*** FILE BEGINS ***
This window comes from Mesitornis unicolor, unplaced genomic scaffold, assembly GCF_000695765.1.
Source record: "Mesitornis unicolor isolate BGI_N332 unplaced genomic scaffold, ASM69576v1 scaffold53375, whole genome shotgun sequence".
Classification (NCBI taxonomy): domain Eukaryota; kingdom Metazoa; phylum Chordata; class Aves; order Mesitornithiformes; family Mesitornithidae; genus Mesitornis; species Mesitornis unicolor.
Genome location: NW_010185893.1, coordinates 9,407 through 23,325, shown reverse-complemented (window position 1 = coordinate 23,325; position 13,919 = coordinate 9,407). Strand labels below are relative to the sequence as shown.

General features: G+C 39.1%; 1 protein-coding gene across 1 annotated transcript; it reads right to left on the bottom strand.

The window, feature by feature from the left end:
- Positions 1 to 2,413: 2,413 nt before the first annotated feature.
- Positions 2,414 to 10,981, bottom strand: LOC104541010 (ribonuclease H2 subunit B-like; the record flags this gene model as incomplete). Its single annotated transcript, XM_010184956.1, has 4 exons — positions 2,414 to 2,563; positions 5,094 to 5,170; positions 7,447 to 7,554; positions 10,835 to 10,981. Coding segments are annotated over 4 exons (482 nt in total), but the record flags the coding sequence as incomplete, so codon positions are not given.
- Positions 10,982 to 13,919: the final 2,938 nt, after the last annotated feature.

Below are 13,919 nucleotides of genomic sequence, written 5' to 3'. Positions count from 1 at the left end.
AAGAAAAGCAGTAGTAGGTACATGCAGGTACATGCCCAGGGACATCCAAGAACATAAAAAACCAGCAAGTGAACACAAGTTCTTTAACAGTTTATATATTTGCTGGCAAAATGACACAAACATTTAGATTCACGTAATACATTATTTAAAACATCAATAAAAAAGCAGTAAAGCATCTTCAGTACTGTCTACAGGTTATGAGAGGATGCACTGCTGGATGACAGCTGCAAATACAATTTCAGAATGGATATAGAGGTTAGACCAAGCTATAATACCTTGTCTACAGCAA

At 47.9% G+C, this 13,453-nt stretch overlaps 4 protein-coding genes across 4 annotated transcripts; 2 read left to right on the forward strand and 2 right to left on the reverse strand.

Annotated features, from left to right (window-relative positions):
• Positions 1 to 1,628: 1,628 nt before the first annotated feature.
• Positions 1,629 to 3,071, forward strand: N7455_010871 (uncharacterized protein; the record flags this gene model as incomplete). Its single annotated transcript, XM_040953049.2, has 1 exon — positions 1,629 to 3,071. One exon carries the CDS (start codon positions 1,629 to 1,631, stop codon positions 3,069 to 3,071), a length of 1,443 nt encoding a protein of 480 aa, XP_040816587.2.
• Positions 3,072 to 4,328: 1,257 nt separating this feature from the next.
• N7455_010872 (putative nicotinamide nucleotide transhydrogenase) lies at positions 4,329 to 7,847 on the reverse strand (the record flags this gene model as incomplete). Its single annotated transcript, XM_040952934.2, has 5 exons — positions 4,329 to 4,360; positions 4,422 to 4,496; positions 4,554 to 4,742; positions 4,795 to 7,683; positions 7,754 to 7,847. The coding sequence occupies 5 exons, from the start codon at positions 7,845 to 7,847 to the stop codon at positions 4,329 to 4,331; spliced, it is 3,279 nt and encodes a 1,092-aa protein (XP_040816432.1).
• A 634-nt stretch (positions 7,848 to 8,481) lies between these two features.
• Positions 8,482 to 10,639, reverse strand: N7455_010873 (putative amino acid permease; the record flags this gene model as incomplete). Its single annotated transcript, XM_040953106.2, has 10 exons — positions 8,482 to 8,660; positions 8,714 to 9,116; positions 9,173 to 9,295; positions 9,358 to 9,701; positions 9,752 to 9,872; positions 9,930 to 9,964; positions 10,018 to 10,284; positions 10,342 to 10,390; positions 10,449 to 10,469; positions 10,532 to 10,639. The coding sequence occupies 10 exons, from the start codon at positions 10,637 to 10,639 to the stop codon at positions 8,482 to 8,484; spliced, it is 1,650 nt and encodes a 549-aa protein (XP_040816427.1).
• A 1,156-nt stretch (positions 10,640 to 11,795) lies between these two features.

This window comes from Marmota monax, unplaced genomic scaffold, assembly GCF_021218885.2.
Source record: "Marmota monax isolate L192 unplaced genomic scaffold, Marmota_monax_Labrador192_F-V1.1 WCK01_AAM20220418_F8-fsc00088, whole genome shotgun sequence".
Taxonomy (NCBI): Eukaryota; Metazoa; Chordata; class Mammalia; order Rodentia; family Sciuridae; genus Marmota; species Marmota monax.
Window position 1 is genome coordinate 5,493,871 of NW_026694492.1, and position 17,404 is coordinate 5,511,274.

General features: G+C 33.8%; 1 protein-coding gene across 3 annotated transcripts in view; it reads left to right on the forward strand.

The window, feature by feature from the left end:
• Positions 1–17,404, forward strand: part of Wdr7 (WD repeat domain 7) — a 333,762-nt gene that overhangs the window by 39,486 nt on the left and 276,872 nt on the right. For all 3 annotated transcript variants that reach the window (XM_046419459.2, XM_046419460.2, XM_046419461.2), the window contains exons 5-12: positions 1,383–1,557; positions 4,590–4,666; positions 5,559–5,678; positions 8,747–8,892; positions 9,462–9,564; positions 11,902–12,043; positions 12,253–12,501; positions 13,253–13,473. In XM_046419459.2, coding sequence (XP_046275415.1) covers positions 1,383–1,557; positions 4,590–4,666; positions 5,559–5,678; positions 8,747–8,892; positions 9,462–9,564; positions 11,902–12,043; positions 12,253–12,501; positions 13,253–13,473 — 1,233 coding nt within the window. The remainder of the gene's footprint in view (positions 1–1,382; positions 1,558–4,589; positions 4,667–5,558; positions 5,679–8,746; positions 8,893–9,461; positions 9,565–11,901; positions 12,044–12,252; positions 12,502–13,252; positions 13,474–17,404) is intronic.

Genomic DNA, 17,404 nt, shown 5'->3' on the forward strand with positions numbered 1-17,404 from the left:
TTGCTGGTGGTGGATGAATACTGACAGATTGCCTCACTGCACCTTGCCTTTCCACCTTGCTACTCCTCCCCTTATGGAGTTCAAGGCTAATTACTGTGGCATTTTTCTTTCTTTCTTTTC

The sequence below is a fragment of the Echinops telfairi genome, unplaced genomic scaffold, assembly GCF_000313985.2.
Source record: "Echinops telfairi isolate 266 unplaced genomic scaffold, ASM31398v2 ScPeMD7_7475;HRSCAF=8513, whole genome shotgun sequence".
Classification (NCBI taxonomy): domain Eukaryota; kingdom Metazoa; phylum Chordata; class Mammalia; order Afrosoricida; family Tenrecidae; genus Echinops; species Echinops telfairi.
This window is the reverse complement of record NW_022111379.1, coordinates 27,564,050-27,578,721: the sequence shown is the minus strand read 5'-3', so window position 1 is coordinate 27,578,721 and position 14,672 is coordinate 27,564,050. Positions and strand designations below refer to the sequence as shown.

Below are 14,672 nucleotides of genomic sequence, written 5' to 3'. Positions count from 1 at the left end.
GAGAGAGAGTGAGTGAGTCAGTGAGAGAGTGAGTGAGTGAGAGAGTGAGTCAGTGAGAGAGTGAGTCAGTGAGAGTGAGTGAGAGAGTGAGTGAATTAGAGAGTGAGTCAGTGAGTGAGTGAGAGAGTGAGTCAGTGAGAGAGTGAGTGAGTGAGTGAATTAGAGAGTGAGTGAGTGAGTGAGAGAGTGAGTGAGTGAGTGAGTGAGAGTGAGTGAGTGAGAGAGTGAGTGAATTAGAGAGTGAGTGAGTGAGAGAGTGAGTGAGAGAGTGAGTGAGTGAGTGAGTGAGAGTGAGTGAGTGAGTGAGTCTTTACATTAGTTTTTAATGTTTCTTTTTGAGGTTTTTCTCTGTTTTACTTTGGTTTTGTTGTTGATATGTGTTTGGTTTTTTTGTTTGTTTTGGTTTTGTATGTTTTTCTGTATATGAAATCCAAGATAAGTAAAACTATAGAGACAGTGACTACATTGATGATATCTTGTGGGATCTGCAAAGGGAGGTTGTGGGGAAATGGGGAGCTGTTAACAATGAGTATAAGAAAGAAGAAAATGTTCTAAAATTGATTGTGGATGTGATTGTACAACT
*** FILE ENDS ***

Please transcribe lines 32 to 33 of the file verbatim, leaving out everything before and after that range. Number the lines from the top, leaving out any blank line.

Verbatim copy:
Classification (NCBI taxonomy): domain Eukaryota; kingdom Metazoa; phylum Chordata; class Mammalia; order Afrosoricida; family Tenrecidae; genus Echinops; species Echinops telfairi.
This window is the reverse complement of record NW_022111379.1, coordinates 27,564,050-27,578,721: the sequence shown is the minus strand read 5'-3', so window position 1 is coordinate 27,578,721 and position 14,672 is coordinate 27,564,050. Positions and strand designations below refer to the sequence as shown.